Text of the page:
Blocking Cyber Dissidents Obstructs Return to Democracy
May 25, 2007
A major complaint about Thaksin was his muzzling of the media and willingness to limit free speech. The military-backed government promised a quick return to democracy, but it’s now attacking freedom of expression and political pluralism in ways that Thaksin never dared.
Brad Adams, Asia director at Human Rights Watch

(New York) - Thailand’s military-backed government is undermining free political debate and delaying the return to democracy by barring access to many political websites, Human Rights Watch said today.

Since the current government came to power after a September 2006 coup against Prime Minister Thaksin Shinawatra, Thai authorities have been active in silencing cyber critics and dissidents. This is in stark contradiction to Prime Minister Surayud Chulanont’s pledges to create an atmosphere conducive to democratization and political reform.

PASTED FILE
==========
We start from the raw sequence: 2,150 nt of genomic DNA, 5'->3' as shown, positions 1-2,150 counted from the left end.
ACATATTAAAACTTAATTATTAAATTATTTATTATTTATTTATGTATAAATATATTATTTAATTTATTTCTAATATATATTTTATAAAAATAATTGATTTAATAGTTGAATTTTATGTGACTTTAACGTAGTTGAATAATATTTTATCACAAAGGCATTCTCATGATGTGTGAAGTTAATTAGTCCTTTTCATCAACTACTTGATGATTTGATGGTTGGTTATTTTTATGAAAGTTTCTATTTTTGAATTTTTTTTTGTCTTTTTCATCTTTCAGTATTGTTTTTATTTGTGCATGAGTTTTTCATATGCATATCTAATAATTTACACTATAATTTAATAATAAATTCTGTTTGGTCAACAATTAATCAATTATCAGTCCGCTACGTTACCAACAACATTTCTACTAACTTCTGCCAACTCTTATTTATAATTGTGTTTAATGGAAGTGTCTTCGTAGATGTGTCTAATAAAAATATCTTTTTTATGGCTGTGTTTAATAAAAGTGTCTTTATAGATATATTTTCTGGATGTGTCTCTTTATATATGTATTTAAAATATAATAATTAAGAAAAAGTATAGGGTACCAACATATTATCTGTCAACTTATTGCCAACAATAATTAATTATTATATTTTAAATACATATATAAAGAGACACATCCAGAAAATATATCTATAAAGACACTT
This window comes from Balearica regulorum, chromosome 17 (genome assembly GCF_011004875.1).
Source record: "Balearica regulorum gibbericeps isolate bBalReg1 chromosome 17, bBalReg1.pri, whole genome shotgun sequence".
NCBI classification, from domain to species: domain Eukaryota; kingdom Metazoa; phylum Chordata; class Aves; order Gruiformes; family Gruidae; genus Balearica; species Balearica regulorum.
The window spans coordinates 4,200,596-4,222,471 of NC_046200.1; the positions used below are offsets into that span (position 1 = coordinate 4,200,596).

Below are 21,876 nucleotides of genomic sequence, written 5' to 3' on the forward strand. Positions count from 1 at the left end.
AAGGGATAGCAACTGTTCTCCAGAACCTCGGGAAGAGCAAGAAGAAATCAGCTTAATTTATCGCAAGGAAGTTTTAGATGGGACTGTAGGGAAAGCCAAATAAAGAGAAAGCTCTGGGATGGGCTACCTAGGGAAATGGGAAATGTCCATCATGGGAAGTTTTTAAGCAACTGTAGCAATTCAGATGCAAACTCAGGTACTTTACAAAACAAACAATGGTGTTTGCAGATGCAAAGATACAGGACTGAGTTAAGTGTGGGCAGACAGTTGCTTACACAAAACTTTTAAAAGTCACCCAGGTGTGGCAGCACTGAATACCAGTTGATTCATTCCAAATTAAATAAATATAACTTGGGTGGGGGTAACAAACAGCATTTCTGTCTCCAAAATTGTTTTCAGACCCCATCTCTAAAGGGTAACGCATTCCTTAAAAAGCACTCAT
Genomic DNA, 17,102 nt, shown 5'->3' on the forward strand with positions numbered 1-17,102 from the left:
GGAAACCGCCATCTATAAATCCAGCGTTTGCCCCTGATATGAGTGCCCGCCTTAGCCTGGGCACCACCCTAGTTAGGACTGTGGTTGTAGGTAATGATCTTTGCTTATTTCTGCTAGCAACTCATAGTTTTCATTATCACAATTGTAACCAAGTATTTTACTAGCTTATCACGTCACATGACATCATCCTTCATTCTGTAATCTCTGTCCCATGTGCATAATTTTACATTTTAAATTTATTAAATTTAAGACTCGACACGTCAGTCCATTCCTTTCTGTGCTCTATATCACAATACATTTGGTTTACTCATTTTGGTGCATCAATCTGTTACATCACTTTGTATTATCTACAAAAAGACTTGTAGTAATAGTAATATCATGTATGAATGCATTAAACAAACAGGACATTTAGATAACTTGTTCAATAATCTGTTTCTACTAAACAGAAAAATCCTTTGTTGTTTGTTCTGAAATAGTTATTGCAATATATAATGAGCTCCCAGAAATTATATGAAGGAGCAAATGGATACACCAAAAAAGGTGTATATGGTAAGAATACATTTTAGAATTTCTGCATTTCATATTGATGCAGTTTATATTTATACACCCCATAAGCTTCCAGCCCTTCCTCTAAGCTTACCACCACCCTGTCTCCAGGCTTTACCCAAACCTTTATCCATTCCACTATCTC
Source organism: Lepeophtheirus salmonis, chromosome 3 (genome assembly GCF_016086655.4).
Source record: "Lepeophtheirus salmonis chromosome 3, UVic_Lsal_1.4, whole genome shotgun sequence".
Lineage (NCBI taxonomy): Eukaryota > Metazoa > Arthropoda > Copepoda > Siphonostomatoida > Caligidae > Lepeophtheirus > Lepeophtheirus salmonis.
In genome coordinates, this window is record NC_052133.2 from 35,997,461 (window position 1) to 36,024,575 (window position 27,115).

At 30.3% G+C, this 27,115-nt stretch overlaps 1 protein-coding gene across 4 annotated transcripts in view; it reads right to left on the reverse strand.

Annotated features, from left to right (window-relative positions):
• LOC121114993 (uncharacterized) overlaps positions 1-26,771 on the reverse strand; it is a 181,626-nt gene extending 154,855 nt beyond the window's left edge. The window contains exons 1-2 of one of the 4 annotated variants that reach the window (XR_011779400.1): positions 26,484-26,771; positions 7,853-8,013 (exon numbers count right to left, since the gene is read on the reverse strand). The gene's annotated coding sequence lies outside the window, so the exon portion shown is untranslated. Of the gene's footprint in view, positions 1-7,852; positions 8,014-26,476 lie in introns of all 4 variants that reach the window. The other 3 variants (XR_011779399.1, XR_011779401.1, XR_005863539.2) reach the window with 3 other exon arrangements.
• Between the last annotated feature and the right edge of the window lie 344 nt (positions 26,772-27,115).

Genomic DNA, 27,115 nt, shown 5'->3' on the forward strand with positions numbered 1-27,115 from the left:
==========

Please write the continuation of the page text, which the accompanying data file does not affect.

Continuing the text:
“A major complaint about Thaksin was his muzzling of the media and willingness to limit free speech,” said Brad Adams, Asia director at Human Rights Watch. “The military-backed government promised a quick return to democracy, but it’s now attacking freedom of expression and political pluralism in ways that Thaksin never dared.”

Censorship of the internet is now being carried out by the Ministry of Information and Communications Technology (MICT) and the Royal Thai Police, in collaboration with the Communications Authority of Thailand (CAT) and the Telecommunication Authority (TOT), which provide Thailand’s international internet gateways. Since the coup, the MICT has employed around-the-clock “watchers” to monitor content on the internet to find information considered to be offending the monarchy (a criminal offense in Thailand punishable by up to 15 years imprisonment), threatening national security, disrupting public order, or being obscene.